The current low-yield environment around the world is making high-quality equity plays that pay dividends very attractive among investors. In efforts to present to their clients selections of attractive high-quality dividend stocks, several investment banks have come up with favored top picks. So has done United Bank of Switzerland, commonly known by its acronym as the UBS.
Recently, UBS presented a list of its top high-quality stock picks, which features the likes of McDonald’s Corp. (NYSE:MCD), Intel Corporation (NASDAQ:INTC), Abbott Laboratories (NYSE:ABT), Johnson & Johnson (NYSE:JNJ), and a few others. The selection was made based on strong returns on capital, solid growth and cash flows, the strength and sustainability of earnings, and a commitment to returning capital to shareholders.
Here is a closer look at five high quality stocks that UBS recommends to its clients. All of these stocks pay attractive dividends and are reasonably priced.
H. J. Heinz Company (NYSE:HNZ) is a $17.7 billion food products manufacturer serving consumers and restaurants. The company, famous for its “57 Varieties” and Heinz ketchup, pays a dividend yield of 3.7% on a payout ratio of 72% of earnings and 62% of its free cash flow. Its peers Archer-Daniels-Midland Company (NYSE:ADM), Kraft Foods (NYSE:KFT), and ConAgra Foods (NYSE:CAG) pay dividend yields of 2.6%, 2.9%, and 3.9%, respectively. Over the past five years, the company’s dividend and EPS grew at average rates of 6.5% and 3.7% per year, respectively. Analysts forecast that the EPS growth will average a higher 6% per year for the next five years. H. J. Heinz Company has a return on invested capital (ROIC) of 12.5% and a free cash flow yield of 2.6%. The stock is changing hands at $55.25 a share, up nearly 3% over the past 12 months. On a forward P/E basis, the stock is trading on par with the food products industry. Billionaires Jim Simons and Nelson Peltz (Trian Partners—see its top picks) hold large positions in the company.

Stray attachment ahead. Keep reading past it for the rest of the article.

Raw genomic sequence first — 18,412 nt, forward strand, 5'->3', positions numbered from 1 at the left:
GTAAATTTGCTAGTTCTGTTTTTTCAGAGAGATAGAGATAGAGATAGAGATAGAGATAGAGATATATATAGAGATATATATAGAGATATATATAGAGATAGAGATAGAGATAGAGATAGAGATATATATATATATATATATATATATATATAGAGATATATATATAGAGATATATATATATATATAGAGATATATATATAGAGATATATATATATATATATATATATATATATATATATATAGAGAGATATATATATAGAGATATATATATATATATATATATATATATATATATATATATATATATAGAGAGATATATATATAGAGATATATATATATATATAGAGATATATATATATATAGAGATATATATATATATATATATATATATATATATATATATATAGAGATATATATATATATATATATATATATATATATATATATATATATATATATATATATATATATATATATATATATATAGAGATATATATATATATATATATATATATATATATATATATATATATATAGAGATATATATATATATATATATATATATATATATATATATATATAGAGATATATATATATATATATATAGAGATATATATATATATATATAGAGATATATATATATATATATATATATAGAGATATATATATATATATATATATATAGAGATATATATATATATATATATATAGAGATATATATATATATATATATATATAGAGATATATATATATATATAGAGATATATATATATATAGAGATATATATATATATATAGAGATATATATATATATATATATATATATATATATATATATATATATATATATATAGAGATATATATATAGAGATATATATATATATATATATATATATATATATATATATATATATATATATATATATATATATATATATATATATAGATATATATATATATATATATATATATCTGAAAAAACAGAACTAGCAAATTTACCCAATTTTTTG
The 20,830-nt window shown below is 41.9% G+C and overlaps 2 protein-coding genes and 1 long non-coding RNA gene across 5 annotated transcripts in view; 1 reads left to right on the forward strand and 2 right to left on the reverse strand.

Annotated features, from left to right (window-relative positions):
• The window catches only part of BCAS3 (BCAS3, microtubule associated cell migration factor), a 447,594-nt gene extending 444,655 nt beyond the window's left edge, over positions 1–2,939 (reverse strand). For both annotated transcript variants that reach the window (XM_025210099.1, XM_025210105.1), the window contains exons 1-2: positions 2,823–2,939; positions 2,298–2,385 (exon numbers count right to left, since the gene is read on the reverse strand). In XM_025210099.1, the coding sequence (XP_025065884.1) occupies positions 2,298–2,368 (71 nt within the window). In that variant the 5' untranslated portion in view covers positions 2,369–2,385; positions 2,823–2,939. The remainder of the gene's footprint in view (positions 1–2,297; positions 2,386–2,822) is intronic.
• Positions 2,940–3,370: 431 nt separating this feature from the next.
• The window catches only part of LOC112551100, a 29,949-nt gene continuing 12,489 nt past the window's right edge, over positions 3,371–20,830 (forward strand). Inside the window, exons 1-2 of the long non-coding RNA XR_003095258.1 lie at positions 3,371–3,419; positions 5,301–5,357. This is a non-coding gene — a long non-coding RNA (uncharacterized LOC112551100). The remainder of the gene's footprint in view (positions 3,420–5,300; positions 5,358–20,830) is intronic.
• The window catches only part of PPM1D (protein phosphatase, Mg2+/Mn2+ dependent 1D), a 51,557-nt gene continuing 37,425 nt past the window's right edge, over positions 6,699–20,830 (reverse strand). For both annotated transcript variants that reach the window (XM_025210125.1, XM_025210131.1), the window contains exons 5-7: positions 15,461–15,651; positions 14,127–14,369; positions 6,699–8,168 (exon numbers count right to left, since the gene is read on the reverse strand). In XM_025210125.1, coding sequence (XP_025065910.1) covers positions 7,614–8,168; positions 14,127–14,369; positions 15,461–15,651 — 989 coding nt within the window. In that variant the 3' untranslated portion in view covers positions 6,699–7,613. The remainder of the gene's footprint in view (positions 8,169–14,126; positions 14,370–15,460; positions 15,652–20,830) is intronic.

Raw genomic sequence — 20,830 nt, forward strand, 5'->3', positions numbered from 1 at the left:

Chevron Corporation (NYSE:CVX) is a $125 billion oil and natural gas giant. Chevron pays a dividend yield of 3.4% on a payout ratio of 26% of earnings and 50% of free cash flow. Its competitor Exxon Mobil (NYSE:XOM) and ConocoPhillips (NYSE:COP) pay dividend yields of 2.7% and 4.7%, respectively. Over the past half decade, the company’s dividend and EPS rose at average annual rates of 9% and 11.5% per year, respectively. The EPS is forecast to increase at a much smaller 2.1% average annual rate over the next five years. Chevron Corporation has a ROIC of 20.2% and a free cash flow yield of 2.6%. The stock is trading at $108.84 a share, up 1.3% over the past year. On a forward P/E basis, the shares are trading at a slight discount to the integrated oil and gas industry. The stock is also popular with Cliff Asness and Jim Simons.